1. Gypsum Plaster: A type of plaster for indoor applications due to its smooth finish and quick-drying properties. It’s made by heating gypsum rock to remove the water content and then grinding it into a fine powder. When mixed with water, it forms a paste that can be spread onto walls and ceilings.
    • Plaster of Paris: For creating detailed decorations and finishes. It’s also often used in mould making and casting.
    • Browning, Bonding, and Thistle: Types of undercoat gypsum plasters. Browning is used on absorbent surfaces, bonding on less absorbent surfaces, and thistle is a versatile type that can be used on most surfaces.
  2. Lime Plaster: This is a traditional type of plaster that was widely used before the advent of gypsum plaster. Lime plaster is made from lime, sand, and water, and sometimes hair or other fibres are added for extra strength. The lime can be either non-hydraulic (it sets by reacting with carbon dioxide in the air) or hydraulic (it sets by reacting with water). Lime plaster is breathable, making it good for older buildings as it allows moisture to evaporate from the walls. However, it can take a long time to dry and is less resistant to impact than other types of plaster.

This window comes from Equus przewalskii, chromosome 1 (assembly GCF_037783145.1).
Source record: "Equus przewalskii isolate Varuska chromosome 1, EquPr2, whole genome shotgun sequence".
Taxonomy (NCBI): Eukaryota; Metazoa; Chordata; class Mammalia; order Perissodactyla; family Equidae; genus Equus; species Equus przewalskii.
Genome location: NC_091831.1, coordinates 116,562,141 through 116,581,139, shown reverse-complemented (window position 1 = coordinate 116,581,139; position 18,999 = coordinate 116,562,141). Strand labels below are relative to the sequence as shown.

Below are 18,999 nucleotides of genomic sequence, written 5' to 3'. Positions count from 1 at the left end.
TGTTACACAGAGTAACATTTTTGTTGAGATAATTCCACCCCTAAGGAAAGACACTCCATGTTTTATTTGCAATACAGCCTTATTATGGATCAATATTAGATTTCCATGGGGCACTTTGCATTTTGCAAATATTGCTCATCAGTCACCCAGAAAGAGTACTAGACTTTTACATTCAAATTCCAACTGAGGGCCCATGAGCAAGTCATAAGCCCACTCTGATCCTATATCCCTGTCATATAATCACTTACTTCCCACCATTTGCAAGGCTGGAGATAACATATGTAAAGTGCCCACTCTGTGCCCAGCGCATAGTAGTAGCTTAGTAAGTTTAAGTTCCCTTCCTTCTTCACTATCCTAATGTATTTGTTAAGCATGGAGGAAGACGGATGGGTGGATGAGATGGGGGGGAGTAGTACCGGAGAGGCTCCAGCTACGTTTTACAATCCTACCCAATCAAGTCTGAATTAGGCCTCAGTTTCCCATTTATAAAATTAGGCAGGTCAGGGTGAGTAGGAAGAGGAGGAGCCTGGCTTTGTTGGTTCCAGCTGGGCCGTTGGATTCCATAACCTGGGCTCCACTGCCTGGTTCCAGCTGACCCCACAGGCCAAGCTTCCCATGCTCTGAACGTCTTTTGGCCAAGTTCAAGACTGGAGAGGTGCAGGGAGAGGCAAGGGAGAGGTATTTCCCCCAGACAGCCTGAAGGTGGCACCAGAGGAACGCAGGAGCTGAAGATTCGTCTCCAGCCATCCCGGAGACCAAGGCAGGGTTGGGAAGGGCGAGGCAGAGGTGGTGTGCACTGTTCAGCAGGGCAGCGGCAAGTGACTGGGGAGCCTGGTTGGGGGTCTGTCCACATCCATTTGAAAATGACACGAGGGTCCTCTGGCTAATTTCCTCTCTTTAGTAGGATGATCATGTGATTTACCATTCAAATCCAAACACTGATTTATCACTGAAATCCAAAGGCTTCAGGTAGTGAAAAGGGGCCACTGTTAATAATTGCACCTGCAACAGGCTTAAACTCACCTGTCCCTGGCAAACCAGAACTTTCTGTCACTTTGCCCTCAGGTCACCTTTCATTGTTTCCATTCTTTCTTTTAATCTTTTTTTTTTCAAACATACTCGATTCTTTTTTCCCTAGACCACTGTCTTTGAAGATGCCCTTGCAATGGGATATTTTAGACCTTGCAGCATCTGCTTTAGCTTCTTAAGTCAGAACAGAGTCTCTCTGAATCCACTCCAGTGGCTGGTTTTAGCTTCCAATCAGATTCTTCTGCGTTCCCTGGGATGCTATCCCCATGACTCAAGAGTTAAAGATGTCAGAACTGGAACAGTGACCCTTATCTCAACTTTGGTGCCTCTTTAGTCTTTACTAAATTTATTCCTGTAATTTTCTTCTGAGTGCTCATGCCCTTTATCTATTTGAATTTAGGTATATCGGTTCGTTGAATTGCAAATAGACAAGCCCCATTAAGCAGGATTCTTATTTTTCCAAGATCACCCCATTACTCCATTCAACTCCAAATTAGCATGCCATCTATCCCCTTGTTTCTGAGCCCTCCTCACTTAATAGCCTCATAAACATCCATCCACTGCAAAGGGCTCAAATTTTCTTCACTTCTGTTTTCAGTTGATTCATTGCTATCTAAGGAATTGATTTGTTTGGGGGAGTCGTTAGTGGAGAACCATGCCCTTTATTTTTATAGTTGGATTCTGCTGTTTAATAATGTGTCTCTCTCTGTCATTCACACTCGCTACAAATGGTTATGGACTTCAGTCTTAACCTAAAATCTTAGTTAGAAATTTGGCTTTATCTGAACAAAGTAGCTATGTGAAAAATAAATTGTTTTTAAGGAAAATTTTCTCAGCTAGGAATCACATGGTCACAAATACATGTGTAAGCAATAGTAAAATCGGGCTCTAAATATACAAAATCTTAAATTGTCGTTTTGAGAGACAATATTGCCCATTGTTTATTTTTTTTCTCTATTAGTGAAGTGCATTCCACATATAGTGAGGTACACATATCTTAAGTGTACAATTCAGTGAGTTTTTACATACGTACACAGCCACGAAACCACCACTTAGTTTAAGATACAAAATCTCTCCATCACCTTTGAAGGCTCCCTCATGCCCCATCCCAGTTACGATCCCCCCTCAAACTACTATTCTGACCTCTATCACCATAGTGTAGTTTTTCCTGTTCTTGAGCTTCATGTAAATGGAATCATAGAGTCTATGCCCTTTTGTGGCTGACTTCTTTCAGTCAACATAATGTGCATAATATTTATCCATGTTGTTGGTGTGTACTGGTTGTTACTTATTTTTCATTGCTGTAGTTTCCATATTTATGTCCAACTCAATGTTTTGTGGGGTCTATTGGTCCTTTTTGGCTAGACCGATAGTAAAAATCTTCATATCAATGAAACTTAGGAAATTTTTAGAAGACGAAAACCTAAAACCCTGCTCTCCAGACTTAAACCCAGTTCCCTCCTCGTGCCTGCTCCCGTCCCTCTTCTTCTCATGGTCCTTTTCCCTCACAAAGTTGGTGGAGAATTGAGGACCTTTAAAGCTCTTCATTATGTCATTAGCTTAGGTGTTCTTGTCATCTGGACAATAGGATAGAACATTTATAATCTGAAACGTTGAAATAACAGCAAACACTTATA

3. Cement Plaster: This type of plaster is more commonly used in outdoor applications or in wet areas of a house like a bathroom or kitchen. It’s made from a mixture of sand, cement, and water. It’s durable and water-resistant, but it doesn’t give as smooth a finish as gypsum plaster. Depending on the required thickness, the ratio of cement to sand can vary. It also takes longer to dry compared to gypsum plaster.

What tools do you need for plastering and what’s the process?